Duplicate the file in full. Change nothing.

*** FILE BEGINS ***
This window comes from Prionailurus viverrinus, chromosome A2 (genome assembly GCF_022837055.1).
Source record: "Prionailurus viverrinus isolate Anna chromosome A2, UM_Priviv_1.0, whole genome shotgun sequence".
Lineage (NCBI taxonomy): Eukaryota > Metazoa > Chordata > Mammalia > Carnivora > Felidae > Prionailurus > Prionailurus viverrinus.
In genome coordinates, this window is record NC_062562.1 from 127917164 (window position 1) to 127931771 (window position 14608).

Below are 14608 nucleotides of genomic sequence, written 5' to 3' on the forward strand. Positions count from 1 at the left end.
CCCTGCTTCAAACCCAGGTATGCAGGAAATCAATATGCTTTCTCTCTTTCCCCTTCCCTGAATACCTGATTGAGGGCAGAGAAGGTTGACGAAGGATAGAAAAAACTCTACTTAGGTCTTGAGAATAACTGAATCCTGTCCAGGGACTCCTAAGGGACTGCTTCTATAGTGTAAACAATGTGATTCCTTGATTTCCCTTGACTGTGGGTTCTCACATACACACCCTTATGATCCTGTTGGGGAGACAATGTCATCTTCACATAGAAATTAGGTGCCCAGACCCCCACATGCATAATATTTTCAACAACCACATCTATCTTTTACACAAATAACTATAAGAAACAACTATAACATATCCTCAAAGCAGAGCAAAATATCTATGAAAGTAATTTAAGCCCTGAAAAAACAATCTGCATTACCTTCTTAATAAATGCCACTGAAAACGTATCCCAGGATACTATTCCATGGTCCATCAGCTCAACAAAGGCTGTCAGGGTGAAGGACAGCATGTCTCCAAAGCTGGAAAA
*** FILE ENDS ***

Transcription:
This window comes from Prionailurus viverrinus, chromosome A2 (genome assembly GCF_022837055.1).
Source record: "Prionailurus viverrinus isolate Anna chromosome A2, UM_Priviv_1.0, whole genome shotgun sequence".
Lineage (NCBI taxonomy): Eukaryota > Metazoa > Chordata > Mammalia > Carnivora > Felidae > Prionailurus > Prionailurus viverrinus.
In genome coordinates, this window is record NC_062562.1 from 127917164 (window position 1) to 127931771 (window position 14608).

Below are 14608 nucleotides of genomic sequence, written 5' to 3' on the forward strand. Positions count from 1 at the left end.
CCCTGCTTCAAACCCAGGTATGCAGGAAATCAATATGCTTTCTCTCTTTCCCCTTCCCTGAATACCTGATTGAGGGCAGAGAAGGTTGACGAAGGATAGAAAAAACTCTACTTAGGTCTTGAGAATAACTGAATCCTGTCCAGGGACTCCTAAGGGACTGCTTCTATAGTGTAAACAATGTGATTCCTTGATTTCCCTTGACTGTGGGTTCTCACATACACACCCTTATGATCCTGTTGGGGAGACAATGTCATCTTCACATAGAAATTAGGTGCCCAGACCCCCACATGCATAATATTTTCAACAACCACATCTATCTTTTACACAAATAACTATAAGAAACAACTATAACATATCCTCAAAGCAGAGCAAAATATCTATGAAAGTAATTTAAGCCCTGAAAAAACAATCTGCATTACCTTCTTAATAAATGCCACTGAAAACGTATCCCAGGATACTATTCCATGGTCCATCAGCTCAACAAAGGCTGTCAGGGTGAAGGACAGCATGTCTCCAAAGCTGGAAAA